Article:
October 25, 2023 – Attorneys general from across the United States have signed onto a lawsuit filed Tuesday against Meta, alleging the social media giant is harming young people’s mental health by maximizing their time on its platforms.
The lawsuit, filed by 42 attorneys general from 33 states in the District Court for the Northern District of California, alleges the tech giant that operates Facebook and Instagram has violated federal and state laws.
The lawsuit alleges Meta’s business model aims to maximize “young users’ time and attention spent on its Social Media Platforms,” while producing harmful features to generate a compulsive use of the platform despite public knowledge of harm inflicted on youth and teens.
The coalition of state attorneys general alleges in the lawsuit that these practices also violate consumer protection statutes including the Children’s Online Privacy Protection Act by collecting personal data on users under 13 without parental consent.
“Meta relies on Instagram’s and Facebook’s nominal bans on under-13 users to avoid any responsibility under COPPA to its under-13 users and their parents,” the lawsuit alleges.
Concern surrounding the harm associated with children using social media has been raised in the past, with previous proposed legislation aimed at shielding children from harmful content on the internet.
Senators introduce AI labeling legislation
Two senators introduced Tuesday legislation that would require AI-generated audio-visual material to be labeled as such.
Sen. Brian Schatz, D-Hawaii, and Sen. John Kennedy, R-Louisiana, introduced the Schatz-Kennedy AI Labeling Act, requiring such a watermark on images, videos, audio or multi-media content to ensure transparency.
It would also require AI system developers to include disclosures on such content and AI chatbots, developers and third-party licensees to ensure disclosures on published content, and the establishment of a group to generate standards for social media sites to use in labeling AI content.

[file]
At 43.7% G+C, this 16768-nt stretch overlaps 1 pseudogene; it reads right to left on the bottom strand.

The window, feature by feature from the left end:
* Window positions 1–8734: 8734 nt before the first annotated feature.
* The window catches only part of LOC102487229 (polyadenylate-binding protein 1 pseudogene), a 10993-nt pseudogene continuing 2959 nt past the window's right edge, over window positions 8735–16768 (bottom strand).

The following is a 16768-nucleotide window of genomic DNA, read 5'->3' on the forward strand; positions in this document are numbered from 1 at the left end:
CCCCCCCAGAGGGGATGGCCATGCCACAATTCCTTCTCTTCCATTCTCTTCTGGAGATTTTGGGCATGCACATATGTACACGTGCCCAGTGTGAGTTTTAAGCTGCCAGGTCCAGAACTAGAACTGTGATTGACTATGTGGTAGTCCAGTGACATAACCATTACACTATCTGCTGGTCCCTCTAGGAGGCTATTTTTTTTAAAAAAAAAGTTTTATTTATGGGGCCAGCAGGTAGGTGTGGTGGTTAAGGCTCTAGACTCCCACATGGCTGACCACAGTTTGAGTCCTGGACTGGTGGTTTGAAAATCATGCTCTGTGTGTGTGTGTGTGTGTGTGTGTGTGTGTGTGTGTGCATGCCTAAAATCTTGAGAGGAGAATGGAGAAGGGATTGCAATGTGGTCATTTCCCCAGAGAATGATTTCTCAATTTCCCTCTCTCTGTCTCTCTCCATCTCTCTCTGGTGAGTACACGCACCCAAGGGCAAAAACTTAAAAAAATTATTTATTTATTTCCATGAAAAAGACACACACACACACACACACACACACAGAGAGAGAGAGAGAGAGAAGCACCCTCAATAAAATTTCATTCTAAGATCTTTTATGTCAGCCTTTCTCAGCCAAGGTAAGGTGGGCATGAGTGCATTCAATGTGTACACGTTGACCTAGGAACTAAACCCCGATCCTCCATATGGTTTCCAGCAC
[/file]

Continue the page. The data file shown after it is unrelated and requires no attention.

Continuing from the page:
“Our bill is simple – if any content is made by artificial intelligence, it should be labeled so that people are aware and aren’t fooled or scammed,” said Schatz in a press release.
Kennedy added that “AI is moving quickly, and so are the companies that are developing it. Our bill would set an AI-based standard to protect U.S. consumers by telling them whether what they’re reading, seeing or hearing is the product of AI, and that’s clarity that people desperately need.”
The need for AI legislation has been at the forefront of government conversations, with agencies like the Federal Trade Commission having vocalized their intent to regulate AI.
In September of this year a coalition of Democrats including Sen. Ed Markey D-Mass, and Rep. Pramila Jayapal, D-Wash issued a letter to President Joe Biden flagging the need for regulatory AI legislation, and pointed to their AI Bill of Rights as a starting point.
Lumen gets $400M for California open-access build
The California Department of Technology announced Wednesday that it awarded telecom Lumen more than $400 million to deploy fiber broadband in California under the Broadband for All Initiative aimed at closing the digital divide.
The investment will be geared toward supporting middle-mile broadband connectivity with an open access model so other providers can ride on the infrastructure, according to a press release.
The project is set to be completed by the end of 2026 and will deliver service to hundreds of communities within the state, added the press release.
“Digital inclusion is critical for the United States to maintain its leading position as a global economic and innovation powerhouse. Bringing high-speed broadband to unserved and underserved locations will accelerate greater and more diverse participation in our education system, the world’s digital economy, and access to high-quality healthcare,” said Lumen CEO Kate Johnson.